Full Moon Features: Santo en el museo de cera (1963)

Previously in this column, I’ve covered El Santo’s adventures Santo y Blue Demon vs Drácula y el Hombre Lobo and Santo vs. las Lobas, both of which hailed from the 1970s. This month, I’m going back one decade to the first time the silver-masked wrestler grappled with a wolf man (or men, as is the case). Released in 1963 as the eighth in the series, Santo en el museo de cera was brought to the US a couple years later by K. Gordon Murray as Samson in the Wax Museum. Why Murray decided to call him Samson instead of Santo is a mystery, though. Sure, he’s strong, but since he never takes off his wrestling mask, there’s no way of knowing if he even has hair for Delilah’s non-union Mexican equivalent to cut off.

At any rate, the action takes place in and around the wax museum of the not-at-all-sinister Dr. Karol (Claudio Brook, who co-starred in several Luis Buñuel films and logged time in three about black-masked wrestler Neutron). Like many a wax museum proprietor before him, Dr. Karol has found his patrons are more drawn to the macabre monsters in his lower gallery than the likes of Gary Cooper, Mahatma Gandhi, Joseph Stalin, and Pancho Villa. To that end, he has made figures of Mr. Hyde, Frankenstein’s Monster, Quasimodo, the Phantom of the Opera, and a quartet of fur-faced fiends, none of whom are specifically described as wolf men, but that’s what they look like. The one Dr. Karol singles out during his tour is identified as the seventh son of a seventh son who had lycanthropy passed down to him by a relative caught and bitten by the Abominable Snowman in the mountains of Tibet, which would be convoluted even by Paul Naschy’s standards. There’s something of a giveaway, though, because close-ups of a few of the figures reveal them to be actors in make-up trying their best to stand still, a guarantee the script will eventually call on them to mobilize themselves.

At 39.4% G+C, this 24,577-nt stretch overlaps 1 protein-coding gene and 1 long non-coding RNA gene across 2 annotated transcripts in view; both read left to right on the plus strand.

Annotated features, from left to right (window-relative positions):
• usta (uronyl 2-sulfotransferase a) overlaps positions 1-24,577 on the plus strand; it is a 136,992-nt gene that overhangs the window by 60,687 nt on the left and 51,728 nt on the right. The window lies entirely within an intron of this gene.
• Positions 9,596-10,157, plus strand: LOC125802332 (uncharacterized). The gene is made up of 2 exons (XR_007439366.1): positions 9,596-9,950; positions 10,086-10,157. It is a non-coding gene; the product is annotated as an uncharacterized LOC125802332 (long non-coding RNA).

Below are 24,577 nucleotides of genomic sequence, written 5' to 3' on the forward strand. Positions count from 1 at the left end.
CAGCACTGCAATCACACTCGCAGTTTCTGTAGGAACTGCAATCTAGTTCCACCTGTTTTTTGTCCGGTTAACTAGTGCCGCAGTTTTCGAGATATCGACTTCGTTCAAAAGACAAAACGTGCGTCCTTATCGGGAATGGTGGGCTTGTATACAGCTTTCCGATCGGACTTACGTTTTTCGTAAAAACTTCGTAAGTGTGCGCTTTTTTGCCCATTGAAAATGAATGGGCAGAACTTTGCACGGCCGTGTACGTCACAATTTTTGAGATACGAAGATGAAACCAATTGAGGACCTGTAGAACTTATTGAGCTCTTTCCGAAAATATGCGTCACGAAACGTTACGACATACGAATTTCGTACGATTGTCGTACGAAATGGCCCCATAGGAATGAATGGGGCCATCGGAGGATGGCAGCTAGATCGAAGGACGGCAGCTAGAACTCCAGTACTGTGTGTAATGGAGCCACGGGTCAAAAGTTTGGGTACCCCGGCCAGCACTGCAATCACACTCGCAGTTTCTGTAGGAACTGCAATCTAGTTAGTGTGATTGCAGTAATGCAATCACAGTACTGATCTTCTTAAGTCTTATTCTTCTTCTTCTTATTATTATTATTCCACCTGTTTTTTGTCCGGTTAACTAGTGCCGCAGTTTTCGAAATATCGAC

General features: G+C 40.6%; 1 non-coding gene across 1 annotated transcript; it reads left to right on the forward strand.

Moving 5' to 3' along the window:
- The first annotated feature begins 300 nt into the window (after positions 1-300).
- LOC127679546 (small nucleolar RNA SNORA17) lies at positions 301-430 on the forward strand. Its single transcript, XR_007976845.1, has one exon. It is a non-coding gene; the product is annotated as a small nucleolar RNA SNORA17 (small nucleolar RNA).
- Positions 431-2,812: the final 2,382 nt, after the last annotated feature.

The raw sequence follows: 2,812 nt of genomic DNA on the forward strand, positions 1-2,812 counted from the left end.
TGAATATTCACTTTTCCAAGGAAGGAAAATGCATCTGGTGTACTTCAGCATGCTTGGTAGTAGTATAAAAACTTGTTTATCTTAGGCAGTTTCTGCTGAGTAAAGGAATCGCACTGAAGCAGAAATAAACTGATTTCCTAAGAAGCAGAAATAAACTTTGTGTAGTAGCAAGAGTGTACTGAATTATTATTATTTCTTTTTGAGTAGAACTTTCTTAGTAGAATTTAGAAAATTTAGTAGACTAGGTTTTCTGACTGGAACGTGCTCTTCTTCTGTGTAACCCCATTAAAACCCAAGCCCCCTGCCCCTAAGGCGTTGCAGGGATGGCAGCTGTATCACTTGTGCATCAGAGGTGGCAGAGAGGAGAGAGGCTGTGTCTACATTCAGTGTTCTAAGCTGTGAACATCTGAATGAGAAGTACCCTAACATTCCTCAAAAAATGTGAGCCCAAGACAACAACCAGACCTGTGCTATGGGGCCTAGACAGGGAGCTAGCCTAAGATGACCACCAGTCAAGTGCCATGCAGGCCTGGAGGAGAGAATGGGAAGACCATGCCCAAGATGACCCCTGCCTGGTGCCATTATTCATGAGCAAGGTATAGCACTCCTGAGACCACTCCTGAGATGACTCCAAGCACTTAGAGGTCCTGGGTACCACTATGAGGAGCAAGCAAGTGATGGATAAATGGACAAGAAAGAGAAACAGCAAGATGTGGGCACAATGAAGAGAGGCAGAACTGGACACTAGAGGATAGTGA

How Santo gets involved is due to a series of kidnappings that have occurred near Dr. Karol’s museum. One opens the film and is not followed up on, but the second one seen (and third overall) is of photographer Susana (Norma Mora), who is taking photos for an article by her sister’s fiancé when she catches Dr. Karol’s eye. Despite declining his invitation to see his laboratory, she takes up residence there anyway, and her disappearance is reported by her sister Gloria (Roxana Bellini) and her fiancé Ricardo (Rubén Rojo). They’re not the ones who contact Santo, though. That falls to kindly Professor Galvan (José Luis Jiménez), who has an “electronic localizer” which can find Santo anywhere and a wall-mounted monitor that can observe him in action. This is how the first of three wrestling matches gets integrated into the film, since Galvan has to wait for Santo to defeat his challenger before passing along Dr. Karol’s request for assistance in clearing his name.

At the film’s midpoint — and after Santo’s second match, against another masked man known only as “El Tigre del Ring” — Dr. Karol is anticlimactically revealed to be the villain when he eliminates Galvan and announces his intention to turn Susana into a panther girl. “I hate beauty in others, and for that I’ll punish you,” he says, although his motivation for acting the way he does could be said to be somewhat in bad taste. Later he boasts, “Not all of the figures in my museum are made of wax. I can create ugliness in humans, too.” This explains the beast men — the first step in his plan to turn the Earth into a “planet of monsters” — but Santo shows up in the nick of time to thwart him and heroically dump a vat of molten wax on Dr. Karol’s creations. “I only do what I can to wipe out injustice and crime,” the silver-masked one says. That apparently doesn’t extend to cleaning up after himself, though.